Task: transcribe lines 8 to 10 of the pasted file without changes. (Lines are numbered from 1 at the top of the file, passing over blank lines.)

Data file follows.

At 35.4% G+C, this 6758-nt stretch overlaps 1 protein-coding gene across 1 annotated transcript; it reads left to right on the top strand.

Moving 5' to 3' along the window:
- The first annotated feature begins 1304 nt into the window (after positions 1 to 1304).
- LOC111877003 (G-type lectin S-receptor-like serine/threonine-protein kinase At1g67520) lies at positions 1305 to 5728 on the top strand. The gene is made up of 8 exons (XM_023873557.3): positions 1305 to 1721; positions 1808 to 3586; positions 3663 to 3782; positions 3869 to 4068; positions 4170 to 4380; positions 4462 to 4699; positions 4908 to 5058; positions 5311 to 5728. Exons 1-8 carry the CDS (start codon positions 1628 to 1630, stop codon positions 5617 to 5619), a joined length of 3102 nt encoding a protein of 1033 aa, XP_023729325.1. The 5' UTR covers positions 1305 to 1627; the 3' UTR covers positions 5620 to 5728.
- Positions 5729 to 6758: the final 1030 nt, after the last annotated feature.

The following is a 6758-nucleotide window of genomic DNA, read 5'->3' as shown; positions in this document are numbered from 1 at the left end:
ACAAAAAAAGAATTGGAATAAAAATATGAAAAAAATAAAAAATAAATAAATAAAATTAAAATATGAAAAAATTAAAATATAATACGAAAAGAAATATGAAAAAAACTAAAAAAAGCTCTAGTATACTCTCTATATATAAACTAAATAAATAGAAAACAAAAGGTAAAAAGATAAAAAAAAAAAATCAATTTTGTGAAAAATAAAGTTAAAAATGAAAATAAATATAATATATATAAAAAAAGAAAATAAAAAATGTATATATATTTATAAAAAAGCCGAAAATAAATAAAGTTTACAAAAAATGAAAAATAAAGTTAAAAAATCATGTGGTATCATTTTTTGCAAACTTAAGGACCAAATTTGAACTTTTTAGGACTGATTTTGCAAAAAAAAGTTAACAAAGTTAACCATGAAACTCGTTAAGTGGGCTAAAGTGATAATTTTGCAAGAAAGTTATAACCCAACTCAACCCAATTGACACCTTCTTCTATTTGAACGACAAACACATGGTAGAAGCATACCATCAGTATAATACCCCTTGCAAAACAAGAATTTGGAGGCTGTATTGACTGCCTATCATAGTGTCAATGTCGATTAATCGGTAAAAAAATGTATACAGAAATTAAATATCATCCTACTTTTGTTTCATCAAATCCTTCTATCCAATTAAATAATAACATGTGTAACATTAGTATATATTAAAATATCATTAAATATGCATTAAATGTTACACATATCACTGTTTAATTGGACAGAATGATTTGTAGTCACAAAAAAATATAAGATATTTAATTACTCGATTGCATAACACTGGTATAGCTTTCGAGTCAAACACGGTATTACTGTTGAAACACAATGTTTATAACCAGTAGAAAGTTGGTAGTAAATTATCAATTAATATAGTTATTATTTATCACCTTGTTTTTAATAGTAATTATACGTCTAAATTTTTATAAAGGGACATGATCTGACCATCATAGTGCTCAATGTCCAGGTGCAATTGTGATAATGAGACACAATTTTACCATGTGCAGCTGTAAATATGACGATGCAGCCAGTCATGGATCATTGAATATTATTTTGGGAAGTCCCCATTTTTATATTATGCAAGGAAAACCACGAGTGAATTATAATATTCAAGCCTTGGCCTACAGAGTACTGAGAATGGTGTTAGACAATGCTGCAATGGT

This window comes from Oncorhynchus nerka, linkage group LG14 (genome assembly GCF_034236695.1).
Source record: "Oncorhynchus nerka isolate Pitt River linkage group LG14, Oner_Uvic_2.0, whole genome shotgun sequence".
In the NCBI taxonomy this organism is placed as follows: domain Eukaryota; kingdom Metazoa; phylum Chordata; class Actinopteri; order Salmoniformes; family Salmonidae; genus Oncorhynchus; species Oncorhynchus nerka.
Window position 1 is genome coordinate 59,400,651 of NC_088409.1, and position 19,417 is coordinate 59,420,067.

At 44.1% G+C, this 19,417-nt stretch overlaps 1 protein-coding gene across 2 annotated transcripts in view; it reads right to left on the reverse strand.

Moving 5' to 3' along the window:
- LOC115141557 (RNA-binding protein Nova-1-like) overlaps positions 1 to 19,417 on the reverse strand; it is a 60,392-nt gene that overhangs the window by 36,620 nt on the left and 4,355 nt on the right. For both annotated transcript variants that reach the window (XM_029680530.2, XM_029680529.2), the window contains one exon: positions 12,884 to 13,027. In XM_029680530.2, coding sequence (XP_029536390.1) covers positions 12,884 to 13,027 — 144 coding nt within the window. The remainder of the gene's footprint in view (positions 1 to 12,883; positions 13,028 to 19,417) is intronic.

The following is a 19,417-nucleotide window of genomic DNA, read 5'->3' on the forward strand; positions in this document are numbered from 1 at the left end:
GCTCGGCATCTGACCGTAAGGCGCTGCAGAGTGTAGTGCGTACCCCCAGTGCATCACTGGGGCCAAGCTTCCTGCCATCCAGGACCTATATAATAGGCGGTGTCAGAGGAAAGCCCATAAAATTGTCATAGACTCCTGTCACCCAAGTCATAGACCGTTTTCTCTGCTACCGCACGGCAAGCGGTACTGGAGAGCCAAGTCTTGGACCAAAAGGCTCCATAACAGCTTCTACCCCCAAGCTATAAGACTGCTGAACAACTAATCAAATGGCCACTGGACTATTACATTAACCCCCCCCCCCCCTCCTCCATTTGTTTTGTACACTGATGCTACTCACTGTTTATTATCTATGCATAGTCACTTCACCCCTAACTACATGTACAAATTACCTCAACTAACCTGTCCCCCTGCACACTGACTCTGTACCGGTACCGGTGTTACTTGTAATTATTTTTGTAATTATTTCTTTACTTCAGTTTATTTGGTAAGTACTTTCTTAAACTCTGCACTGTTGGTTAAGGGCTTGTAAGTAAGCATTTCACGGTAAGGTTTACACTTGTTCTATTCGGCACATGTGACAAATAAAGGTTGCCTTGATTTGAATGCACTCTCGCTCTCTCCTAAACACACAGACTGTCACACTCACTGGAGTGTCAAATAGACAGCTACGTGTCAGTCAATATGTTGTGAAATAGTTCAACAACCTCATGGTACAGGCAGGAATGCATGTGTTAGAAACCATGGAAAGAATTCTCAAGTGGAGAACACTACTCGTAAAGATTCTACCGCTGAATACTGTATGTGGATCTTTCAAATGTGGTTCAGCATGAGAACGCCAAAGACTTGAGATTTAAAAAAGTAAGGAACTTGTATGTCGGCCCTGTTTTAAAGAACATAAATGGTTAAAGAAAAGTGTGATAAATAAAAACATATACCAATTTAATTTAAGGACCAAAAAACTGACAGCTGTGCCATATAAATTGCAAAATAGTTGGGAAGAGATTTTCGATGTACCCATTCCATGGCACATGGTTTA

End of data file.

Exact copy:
This window comes from Oncorhynchus nerka, linkage group LG14 (genome assembly GCF_034236695.1).
Source record: "Oncorhynchus nerka isolate Pitt River linkage group LG14, Oner_Uvic_2.0, whole genome shotgun sequence".
In the NCBI taxonomy this organism is placed as follows: domain Eukaryota; kingdom Metazoa; phylum Chordata; class Actinopteri; order Salmoniformes; family Salmonidae; genus Oncorhynchus; species Oncorhynchus nerka.